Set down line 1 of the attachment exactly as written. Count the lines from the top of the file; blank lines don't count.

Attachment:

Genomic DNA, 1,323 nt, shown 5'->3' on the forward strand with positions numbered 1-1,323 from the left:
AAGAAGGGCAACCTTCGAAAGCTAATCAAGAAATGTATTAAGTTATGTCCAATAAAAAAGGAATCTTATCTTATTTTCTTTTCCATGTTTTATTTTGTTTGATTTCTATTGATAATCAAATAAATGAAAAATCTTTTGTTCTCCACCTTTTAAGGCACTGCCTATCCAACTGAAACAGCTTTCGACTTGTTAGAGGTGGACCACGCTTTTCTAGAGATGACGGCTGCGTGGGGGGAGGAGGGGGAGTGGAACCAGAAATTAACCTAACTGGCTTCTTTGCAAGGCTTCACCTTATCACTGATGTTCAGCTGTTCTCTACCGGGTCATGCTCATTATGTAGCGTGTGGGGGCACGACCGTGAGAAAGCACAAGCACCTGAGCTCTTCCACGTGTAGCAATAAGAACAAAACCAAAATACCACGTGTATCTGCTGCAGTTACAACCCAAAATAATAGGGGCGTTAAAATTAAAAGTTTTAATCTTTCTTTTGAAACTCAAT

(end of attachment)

Genomic DNA, 1,323 nt, shown 5'->3' on the forward strand with positions numbered 1-1,323 from the left: